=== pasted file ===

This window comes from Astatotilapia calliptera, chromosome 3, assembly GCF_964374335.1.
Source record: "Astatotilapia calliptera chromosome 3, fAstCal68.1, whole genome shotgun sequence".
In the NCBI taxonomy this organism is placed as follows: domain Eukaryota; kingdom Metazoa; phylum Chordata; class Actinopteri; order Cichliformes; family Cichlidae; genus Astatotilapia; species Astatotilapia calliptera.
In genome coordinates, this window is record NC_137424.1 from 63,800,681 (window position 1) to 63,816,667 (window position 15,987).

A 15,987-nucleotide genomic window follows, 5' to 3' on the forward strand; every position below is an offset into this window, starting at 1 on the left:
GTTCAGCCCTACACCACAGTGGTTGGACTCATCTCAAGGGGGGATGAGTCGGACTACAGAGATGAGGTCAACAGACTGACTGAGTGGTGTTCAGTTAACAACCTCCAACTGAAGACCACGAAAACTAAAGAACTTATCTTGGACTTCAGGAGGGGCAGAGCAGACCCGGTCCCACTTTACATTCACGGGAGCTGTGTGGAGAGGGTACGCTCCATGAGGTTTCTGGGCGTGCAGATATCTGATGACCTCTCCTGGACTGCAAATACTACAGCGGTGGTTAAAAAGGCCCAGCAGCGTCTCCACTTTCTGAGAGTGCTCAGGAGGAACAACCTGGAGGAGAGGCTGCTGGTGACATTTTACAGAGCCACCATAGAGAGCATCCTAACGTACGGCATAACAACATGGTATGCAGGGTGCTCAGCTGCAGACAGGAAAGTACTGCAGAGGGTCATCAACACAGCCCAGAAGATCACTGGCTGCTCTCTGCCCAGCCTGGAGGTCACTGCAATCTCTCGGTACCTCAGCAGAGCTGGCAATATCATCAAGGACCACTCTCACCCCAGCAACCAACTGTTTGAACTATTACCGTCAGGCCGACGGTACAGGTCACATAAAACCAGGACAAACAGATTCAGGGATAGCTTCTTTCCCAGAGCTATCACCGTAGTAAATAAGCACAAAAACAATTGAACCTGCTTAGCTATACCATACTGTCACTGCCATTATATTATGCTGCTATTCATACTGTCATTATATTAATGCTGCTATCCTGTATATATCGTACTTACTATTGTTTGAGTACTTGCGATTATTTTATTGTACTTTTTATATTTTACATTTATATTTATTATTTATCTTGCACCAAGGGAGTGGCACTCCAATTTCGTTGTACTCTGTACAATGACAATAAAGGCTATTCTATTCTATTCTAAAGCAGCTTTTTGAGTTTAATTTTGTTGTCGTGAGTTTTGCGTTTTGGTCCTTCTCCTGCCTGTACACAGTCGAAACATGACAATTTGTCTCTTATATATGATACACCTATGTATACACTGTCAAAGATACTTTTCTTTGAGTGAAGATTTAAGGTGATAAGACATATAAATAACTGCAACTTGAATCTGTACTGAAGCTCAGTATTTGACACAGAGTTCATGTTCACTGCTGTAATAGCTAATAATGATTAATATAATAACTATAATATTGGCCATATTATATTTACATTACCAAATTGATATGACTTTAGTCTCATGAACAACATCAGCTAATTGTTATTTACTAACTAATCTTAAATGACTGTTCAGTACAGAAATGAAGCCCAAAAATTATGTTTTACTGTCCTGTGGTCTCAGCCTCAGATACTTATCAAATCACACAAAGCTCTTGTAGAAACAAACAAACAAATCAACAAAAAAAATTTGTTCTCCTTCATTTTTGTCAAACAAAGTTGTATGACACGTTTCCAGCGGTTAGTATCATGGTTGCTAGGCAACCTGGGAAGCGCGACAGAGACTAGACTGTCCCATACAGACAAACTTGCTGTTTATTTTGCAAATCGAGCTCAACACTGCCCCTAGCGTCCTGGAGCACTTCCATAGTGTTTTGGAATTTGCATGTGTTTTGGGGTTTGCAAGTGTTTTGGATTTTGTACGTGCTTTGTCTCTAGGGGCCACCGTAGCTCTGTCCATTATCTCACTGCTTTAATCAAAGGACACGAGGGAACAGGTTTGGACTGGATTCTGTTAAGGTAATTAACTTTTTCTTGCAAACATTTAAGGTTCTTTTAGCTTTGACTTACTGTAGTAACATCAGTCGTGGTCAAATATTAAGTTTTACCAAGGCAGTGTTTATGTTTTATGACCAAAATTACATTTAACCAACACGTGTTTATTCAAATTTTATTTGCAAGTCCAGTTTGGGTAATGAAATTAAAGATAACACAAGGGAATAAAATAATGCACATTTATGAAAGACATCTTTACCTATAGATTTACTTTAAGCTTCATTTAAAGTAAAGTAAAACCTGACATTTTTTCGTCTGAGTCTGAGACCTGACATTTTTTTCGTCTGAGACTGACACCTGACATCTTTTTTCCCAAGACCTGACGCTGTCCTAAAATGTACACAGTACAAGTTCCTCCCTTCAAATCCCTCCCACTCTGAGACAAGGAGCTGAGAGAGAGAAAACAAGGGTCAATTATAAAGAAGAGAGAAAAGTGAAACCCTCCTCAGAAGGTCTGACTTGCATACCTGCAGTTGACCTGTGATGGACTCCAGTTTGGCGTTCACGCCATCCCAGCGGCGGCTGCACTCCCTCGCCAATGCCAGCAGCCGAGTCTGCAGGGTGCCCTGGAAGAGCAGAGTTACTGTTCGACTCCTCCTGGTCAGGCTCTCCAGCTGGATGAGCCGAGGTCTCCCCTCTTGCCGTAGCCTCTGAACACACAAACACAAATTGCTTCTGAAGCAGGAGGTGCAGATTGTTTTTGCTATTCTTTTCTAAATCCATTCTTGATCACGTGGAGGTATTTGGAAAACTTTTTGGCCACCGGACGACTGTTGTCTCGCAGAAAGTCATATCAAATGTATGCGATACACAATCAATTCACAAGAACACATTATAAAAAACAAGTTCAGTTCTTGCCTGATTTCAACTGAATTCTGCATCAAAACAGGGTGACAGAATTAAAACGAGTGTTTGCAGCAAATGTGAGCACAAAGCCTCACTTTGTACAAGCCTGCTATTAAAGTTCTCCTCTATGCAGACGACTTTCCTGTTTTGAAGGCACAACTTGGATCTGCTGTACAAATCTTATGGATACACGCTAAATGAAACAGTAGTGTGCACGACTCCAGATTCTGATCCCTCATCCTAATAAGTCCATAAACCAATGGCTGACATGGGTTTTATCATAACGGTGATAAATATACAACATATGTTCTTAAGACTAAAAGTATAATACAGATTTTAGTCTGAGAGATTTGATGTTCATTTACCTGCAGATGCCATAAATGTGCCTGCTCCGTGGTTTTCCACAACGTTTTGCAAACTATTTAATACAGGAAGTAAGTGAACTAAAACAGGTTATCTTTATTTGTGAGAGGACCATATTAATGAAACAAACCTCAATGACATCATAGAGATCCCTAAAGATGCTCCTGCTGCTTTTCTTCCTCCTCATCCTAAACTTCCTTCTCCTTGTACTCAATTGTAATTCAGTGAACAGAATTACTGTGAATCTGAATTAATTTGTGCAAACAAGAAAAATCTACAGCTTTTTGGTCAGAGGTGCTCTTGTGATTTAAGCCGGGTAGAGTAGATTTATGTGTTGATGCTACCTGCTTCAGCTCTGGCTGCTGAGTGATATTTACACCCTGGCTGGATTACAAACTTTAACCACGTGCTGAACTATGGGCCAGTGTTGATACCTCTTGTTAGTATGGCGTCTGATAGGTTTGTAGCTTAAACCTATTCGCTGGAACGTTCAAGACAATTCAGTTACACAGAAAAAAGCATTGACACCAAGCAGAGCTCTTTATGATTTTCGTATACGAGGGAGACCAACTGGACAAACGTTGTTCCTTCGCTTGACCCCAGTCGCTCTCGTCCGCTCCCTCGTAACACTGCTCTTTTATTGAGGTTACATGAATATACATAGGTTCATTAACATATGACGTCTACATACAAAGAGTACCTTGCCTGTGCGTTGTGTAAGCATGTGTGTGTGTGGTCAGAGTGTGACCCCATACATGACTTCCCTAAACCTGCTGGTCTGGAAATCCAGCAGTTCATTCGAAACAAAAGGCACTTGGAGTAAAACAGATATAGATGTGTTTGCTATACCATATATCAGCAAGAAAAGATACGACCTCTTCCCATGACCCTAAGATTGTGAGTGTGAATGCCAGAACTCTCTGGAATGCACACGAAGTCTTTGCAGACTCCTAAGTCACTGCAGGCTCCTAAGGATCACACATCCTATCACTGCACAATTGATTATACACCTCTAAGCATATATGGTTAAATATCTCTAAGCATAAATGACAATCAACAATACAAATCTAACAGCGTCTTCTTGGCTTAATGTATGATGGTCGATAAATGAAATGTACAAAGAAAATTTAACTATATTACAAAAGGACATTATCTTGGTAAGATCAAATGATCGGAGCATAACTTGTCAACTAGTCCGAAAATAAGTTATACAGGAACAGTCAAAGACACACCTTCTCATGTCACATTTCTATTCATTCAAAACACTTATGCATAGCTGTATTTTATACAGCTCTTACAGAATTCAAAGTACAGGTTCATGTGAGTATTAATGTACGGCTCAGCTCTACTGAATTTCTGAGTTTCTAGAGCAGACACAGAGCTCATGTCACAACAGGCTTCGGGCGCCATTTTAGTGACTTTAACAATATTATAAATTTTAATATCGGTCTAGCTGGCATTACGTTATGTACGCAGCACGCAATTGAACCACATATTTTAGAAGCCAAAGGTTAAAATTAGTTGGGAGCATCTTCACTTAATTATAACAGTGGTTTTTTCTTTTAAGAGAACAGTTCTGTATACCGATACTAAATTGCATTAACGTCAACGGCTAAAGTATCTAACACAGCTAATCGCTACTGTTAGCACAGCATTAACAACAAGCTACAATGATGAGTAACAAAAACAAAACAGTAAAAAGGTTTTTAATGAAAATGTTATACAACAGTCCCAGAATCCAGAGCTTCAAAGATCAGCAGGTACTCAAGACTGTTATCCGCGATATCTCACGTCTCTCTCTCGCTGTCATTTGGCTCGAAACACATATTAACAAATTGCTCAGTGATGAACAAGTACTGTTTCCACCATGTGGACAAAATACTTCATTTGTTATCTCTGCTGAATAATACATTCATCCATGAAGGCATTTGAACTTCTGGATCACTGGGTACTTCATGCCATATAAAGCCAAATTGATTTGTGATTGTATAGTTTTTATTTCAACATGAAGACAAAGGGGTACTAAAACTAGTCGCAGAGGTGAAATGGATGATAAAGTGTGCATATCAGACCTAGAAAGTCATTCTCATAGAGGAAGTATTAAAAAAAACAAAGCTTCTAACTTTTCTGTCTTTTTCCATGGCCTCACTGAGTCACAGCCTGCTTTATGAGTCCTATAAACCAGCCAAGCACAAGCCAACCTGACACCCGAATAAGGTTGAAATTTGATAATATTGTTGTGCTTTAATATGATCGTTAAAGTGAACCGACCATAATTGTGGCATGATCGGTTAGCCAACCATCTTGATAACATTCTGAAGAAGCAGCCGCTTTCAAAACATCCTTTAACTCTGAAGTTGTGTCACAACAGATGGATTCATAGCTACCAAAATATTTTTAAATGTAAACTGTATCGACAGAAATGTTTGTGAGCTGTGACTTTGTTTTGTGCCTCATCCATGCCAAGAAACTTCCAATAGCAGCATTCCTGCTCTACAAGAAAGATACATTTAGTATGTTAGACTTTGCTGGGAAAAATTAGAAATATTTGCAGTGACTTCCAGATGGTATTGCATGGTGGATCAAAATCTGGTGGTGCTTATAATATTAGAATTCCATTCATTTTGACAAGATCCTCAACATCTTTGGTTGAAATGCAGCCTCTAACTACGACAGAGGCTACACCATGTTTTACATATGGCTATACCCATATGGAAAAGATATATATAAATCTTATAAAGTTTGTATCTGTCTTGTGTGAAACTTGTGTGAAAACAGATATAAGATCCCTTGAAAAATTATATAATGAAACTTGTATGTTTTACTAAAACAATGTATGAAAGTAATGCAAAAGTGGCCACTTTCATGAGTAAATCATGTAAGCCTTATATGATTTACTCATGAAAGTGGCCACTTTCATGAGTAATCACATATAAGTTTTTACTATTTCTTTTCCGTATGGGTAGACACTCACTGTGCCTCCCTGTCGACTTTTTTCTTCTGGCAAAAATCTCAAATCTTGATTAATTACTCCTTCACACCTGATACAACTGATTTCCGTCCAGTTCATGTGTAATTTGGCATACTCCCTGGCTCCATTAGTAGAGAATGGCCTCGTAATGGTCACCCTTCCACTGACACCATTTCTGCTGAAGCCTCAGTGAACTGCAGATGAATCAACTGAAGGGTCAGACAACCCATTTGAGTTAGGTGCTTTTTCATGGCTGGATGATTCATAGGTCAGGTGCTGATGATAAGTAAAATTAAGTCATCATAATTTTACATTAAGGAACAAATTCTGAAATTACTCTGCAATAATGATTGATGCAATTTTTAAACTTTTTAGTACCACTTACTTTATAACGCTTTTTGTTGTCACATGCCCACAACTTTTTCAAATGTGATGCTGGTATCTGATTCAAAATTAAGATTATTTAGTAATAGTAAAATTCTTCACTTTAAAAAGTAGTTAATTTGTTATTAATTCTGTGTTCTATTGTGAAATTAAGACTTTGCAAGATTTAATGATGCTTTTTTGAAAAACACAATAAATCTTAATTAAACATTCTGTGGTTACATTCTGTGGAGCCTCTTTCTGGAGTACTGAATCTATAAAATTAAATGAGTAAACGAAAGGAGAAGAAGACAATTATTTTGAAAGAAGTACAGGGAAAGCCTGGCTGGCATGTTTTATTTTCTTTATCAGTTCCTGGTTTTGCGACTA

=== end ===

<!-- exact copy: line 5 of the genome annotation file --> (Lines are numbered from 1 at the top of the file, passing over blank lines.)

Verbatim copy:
A 15,987-nucleotide genomic window follows, 5' to 3' on the forward strand; every position below is an offset into this window, starting at 1 on the left: